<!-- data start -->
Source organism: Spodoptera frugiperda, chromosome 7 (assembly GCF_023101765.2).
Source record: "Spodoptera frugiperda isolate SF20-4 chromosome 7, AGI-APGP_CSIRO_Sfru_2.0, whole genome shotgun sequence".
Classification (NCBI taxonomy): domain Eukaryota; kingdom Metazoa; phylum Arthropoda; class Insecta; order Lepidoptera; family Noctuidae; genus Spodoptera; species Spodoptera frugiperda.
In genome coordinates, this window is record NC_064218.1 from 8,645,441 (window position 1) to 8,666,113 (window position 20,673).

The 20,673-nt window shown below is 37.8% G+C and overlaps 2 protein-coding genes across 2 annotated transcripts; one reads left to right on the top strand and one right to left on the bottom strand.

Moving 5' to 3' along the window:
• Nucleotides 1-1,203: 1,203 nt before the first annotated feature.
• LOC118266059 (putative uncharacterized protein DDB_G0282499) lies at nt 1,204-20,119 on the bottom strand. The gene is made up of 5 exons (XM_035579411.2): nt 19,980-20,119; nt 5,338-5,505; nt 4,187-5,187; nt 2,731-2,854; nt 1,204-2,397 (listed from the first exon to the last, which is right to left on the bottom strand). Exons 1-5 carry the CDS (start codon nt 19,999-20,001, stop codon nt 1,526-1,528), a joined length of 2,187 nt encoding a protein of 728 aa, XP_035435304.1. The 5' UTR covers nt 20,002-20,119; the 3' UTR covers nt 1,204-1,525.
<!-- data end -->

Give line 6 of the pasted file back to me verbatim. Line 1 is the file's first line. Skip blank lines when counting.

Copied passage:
Moving 5' to 3' along the window: